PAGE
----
Tuesday, March 13, 2018

How the XYO Network Can Help Hospitals Avoid Life-Threatening Mistakes

Hospitals are supposed to be places that will heal you; if you are sick, you depend on the hospital systems and staff to keep you alive. Unfortunately, the trust we all place in current hospital systems might be unjustified. According to a study by John Hopkins School of Medicine, medical errors are the third leading cause of death in the United States.

Medical errors range from unnecessary surgeries and inappropriate administration of drugs to misfiled information and operational errors but are all completely avoidable. Even the simplest of medical mistakes can have life-threatening consequences.

XY Oracle Network has found a solution to this pervasive problem through the use of its XYO Network.

What is the XY Oracle Network?

The XY Oracle Network (XYO Network) is a system of connected devices that verify data to create a trustless and decentralized system. The connected devices include Sentinels (The Data Gatherers), Bridges (The Data Relayers), Archivists (The Data Storers) and Diviners (The Answer Aggregators).

In a real-world scenario, the Sentinels would gather location-based information through sensors or other types of data collection methods. The Bridges would take this data from the Sentinels and give it to the Archivists. The Archivists would store the information and ultimately pass the information to the Diviners. Finally, the Diviners could analyze the location heuristics (data points based on real-world information relative to the location of the Sentinel) and generate answers to questions as well as assign them an accuracy score.

A key point is the accuracy score, also known as the Origin Chain Score, which confirms the data that businesses and other entities would want to verify. The location-based aspect of the XYO Network allows for data to be tracked and stored independently of a centralized system, and therefore eliminates some (if not most) of the uncertainty in the veracity of the data in the Origin Chain Score. All of the data in the chain can be traced back to a time, date and location for verification.

The XYO Network can be used to solve problems for a variety of businesses and other organizations that lack the means to verify the origin location of data. It helps to more conveniently store data in a way that is verifiable. The potential applications of this network are seemingly limitless.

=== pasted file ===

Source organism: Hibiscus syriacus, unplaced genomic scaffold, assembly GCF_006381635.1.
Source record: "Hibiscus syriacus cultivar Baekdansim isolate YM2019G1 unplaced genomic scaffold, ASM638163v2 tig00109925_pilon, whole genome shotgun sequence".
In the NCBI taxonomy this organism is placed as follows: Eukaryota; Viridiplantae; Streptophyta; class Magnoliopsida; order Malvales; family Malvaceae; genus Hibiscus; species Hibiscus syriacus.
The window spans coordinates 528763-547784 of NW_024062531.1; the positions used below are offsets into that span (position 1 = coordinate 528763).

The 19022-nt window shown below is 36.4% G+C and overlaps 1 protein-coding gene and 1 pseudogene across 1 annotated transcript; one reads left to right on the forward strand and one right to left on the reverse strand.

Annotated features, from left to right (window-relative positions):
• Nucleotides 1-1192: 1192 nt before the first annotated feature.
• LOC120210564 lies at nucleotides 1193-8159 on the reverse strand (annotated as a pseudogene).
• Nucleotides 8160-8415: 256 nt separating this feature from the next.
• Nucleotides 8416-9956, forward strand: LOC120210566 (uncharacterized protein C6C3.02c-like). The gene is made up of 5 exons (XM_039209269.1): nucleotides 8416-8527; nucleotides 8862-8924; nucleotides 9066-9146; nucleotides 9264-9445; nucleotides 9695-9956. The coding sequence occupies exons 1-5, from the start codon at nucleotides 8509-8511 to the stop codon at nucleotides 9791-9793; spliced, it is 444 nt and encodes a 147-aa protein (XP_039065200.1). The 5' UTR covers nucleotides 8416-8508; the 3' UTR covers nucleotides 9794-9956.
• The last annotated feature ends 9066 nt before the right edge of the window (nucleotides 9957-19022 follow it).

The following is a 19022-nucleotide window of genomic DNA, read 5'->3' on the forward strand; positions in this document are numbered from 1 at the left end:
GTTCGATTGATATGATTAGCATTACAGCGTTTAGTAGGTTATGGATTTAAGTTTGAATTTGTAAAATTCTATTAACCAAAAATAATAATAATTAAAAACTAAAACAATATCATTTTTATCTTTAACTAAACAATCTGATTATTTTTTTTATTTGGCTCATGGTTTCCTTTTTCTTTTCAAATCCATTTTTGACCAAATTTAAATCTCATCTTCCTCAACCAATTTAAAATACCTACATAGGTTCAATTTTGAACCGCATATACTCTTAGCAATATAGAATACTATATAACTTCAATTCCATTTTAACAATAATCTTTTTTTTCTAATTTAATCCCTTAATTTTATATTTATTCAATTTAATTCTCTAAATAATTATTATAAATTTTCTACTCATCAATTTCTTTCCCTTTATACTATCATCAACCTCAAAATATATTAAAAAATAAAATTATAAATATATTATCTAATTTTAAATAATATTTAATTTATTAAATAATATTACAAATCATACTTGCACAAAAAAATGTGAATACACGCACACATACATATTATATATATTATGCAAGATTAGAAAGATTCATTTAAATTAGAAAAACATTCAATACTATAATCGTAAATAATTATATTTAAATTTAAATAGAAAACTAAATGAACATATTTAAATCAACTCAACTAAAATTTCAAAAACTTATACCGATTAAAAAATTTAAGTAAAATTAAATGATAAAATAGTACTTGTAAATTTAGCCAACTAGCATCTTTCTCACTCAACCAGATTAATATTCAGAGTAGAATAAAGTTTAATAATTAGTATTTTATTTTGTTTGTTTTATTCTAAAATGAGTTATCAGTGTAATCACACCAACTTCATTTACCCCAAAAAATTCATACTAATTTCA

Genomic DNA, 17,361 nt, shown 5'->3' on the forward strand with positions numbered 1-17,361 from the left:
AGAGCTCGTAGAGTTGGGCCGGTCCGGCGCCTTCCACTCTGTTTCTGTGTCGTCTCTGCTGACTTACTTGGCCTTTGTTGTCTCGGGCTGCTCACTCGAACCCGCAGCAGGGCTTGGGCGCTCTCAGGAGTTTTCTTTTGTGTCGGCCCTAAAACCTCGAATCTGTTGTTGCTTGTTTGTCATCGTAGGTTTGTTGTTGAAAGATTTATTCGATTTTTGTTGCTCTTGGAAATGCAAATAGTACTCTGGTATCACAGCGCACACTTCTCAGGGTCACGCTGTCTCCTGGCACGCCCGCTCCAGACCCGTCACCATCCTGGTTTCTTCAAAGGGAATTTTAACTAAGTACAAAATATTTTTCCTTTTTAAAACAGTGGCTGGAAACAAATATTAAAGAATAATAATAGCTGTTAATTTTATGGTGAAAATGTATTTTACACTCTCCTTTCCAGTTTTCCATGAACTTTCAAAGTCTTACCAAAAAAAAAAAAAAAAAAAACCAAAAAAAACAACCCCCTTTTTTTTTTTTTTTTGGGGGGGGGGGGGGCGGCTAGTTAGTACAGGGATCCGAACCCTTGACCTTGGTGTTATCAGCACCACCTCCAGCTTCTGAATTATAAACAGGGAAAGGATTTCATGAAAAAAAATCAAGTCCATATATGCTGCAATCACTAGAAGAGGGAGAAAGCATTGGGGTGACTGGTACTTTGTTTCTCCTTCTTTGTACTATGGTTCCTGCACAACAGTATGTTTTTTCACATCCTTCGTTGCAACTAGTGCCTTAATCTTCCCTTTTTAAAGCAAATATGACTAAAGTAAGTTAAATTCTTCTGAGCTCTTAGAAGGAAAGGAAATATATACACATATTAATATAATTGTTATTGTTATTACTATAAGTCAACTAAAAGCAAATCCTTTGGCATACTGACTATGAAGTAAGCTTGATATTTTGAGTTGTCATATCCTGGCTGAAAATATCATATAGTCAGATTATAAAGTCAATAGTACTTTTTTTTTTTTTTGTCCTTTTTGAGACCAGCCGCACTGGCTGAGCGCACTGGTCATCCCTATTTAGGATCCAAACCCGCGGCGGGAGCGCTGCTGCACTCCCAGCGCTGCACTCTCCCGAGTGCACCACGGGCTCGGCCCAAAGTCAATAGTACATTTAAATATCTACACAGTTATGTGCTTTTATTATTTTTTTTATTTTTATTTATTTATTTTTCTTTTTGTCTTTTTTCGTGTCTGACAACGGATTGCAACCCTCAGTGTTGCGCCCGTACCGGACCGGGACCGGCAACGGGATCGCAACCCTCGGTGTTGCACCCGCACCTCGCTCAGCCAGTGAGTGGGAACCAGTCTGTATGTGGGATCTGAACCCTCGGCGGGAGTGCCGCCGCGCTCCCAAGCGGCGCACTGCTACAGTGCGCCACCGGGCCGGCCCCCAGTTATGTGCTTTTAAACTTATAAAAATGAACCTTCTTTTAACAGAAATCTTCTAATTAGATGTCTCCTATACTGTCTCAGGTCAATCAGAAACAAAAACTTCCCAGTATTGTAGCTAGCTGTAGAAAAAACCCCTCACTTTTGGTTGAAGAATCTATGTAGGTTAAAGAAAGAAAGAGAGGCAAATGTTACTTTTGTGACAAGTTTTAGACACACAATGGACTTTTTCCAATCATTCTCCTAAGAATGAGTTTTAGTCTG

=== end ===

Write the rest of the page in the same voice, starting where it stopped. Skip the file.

Why are hospitals making so many life-threatening mistakes?

More and more people are dying or are seriously injured by medical mistakes, but what are hospitals doing about it? Of course, they are trying their best to lessen these significant mistakes. However, it is hard to do with the systems they currently have available to them.

Hospitals are environments with a fast pace and high stakes atmosphere. You almost never walk into a hospital unless something is horribly wrong. The doctors, nurses, and other staff have a lot on their plates as the hop from patient to patient trying to administer appropriate medical procedures with the information they have available.

What information do they have available? The charts in their hands might not be the most accurate documents in the world, which is a huge problem. Without accurate information, how can these medical professionals be expected to do their job well?

Hospital staff members are also responsible for recording and disseminating the information associated with each patient through computer systems that may not accurately reflect all of their needs. The simple fact that humans make mistakes ensures that this system will produce some medical errors. With all of the possibilities for a mistake, it is amazing that there are not even more medical errors.

If the problem is in the information, why hasn’t it been remedied yet?  Traditional computers systems in hospitals are just not that great at minimizing mistakes. The systems are centralized, easily inaccurate on accident, inadequate for the job at hand and rely on error-prone humans to enter the appropriate information.

How can blockchain projects help hospitals?

The XYO Network could tie itself into the existing operational framework of hospitals without a large disruption and potentially eliminate or reduce the number of medical error deaths and injuries in the hospital. The XYO network would eliminate the common communication failures and record keeping mix-ups that allows many people to die or be seriously injured by medical errors.

The XYO network would provide a trustless and decentralized system of independently verified medical records of all patient interactions in the hospital. These interactions would include patient interaction with all staff members and interactions with common hospital equipment. Interactions with hospital equipment would lead to the recording of a patient’s vital signs, treatment details, medications administered, test results and more. A combination of all this information would lead to an organized chain of information for each patient in the hospital.